Unique Privacy Aspects of Internet of Things
Generally, privacy concerns are amplified by the way in which the Internet of Things expands the feasibility and reach of surveillance and tracking. Characteristics of IoT devices and the ways they are used redefine the debate about privacy issues, because they dramatically change how personal data is collected, analyzed, used, and protected.

IoT Emerging Economy and Development Questions
To ensure that the opportunities and benefits related to IoT are global, the specific needs and potential challenges related to emerging economies must be considered. The matters discussed in the preceding issue sections are not unique to industrialized countries, and should be considered applicable to developing markets as well. However, the unique circumstances often found in emerging economies raise additional questions about maximizing the benefits and managing challenges of IoT. While by no means exhaustive, some areas for consideration include:

a) Infrastructure Resources: Internet and communications infrastructure has spread rapidly across the developing world, yet gaps remain in ensuring reliable, high-speed, and affordable access in many countries, including for commercial and business use. To what extent will the Internet of Things place pressure on Internet and telecommunications infrastructure and resources? Will current challenges curb the opportunity for IoT in emerging regions, or could IoT be a demand-driver for additional build-out of infrastructure? Does special attention need to be paid to spectrum management, given that wireless technology underpins many IoT implementations? As cloud services and related data analysis drive value in many IoT services, will the relative lack of data  center infrastructure in emerging economies hinder deployment?

b) Investment: In industrialized countries, investment in IoT research and product development is being driven by market opportunities for products and services. To what extent will the market drive investment in IoT implementations in developing countries, especially beyond applications in industries and settings that have the prospect of clear, near-term returns? On the other hand, could IoT deployments in emerging economies be more efficient and cost effective, and even leap-frog technology in the rest other world, as fewer legacy systems are often in place? Is there a role for governments to incentivize the development of innovative technical solutions by local researchers and local industries?

c) Technical and Industry Development: To what extent are researchers and entrepreneurs from developing countries involved in IoT technical development and deployment? What should be done to encourage participation in development of technical solutions and applications that meet the needs and opportunities of these markets, while being respectful of cultural norms, and building in appropriate levels of security and privacy protection? What new skills may be required in emerging economies to build, deploy, and manage IoT systems? Are industries in emerging economies ready to benefit from IoT technology? Will they be left behind or are they better positioned to leap-frog older industrial technologies? How can researchers and industries in countries with emerging economies be positioned to develop solutions to local economic and social challenges that have direct impact on their societies?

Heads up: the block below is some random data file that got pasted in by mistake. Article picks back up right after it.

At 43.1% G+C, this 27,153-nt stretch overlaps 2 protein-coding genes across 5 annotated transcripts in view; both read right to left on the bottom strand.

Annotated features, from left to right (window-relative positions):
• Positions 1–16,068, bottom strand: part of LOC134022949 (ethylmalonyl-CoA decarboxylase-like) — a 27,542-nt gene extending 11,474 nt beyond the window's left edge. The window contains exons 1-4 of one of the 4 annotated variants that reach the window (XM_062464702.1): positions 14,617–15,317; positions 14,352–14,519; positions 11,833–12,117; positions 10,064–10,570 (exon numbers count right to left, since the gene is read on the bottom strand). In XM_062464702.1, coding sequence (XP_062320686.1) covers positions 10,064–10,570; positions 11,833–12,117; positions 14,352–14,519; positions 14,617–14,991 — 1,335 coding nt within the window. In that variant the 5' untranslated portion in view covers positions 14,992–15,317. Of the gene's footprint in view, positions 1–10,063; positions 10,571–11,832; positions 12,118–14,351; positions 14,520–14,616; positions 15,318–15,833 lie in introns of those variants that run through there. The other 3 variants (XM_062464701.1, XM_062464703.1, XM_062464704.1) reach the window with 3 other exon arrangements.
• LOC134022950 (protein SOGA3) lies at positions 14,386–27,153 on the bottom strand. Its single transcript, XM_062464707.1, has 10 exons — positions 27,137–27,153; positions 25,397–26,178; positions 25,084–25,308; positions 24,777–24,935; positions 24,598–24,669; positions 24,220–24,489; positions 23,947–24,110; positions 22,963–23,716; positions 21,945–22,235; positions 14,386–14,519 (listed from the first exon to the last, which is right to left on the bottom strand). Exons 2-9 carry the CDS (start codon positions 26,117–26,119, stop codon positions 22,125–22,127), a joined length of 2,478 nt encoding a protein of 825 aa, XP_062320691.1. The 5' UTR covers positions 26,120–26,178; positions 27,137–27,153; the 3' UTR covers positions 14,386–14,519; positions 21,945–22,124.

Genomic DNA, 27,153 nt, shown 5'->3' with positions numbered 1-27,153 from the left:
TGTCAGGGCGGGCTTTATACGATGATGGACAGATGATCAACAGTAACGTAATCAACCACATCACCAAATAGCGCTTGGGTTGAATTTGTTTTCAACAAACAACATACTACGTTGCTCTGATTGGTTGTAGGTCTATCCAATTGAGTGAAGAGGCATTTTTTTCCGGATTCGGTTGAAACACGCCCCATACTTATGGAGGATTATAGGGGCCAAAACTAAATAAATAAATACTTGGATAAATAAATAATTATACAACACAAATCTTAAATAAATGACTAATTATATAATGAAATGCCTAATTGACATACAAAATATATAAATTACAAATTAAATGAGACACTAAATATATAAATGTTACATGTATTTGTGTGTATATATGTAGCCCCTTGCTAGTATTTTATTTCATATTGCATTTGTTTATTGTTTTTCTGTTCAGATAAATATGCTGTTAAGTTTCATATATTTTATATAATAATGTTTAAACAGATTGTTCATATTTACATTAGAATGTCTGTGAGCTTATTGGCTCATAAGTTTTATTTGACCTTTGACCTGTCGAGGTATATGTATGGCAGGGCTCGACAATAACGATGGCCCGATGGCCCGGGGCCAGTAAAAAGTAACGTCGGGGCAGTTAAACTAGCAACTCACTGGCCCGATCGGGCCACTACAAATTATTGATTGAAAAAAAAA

d) Policy and Regulatory Coordination: Policymakers and regulators in emerging economies have made significant progress over the past 10 years to develop and adapt policies and regulations to encourage Internet growth and address related challenges. The demands on technology policymakers in emerging economies are steep, particularly in light of rapid developments and resource constraints. While IoT promises new opportunities, it also will add a new dimension of complexity. What information and resources do policymakers in emerging economies need now to plan for policy demands and questions that will arise with the growth of IoT?

Conclusion

While the concept of combining computers, sensors, and networks to monitor and control devices has been around for decades, the recent confluence of key technologies and market trends is ushering in a new reality for the “Internet of Things’’. IoT promises to usher in a revolutionary, fully interconnected “smart” world, with relationships between objects and their environment and objects and people becoming more tightly intertwined. The prospect of the Internet of Things as a ubiquitous array of devices bound to the Internet might fundamentally change how people think about what it means to be “online”.

While the potential ramifications are significant, a number of potential challenges may stand in the way of this vision – particularly in the areas of security; privacy; interoperability and standards; legal, regulatory, and rights issues; and the inclusion of emerging economies. The Internet of Things involves a complex and evolving set of technological, social, and policy considerations across a diverse set of stakeholders. The Internet of Things is happening now, and there is a need to address its challenges and maximize its benefits while reducing its risks.

The Internet Society cares about IoT because it represents a growing aspect of how people and institutions are likely to interact with and incorporate the Internet and network connectivity into their personal, social, and  economic lives. Solutions to maximizing the benefits of IoT while minimizing the risks will not be found by engaging in a polarized debate that pits the promises of IoT against its possible perils. Rather, it will take informed engagement, dialogue, and collaboration across a range of stakeholders to plot the most effective ways forward.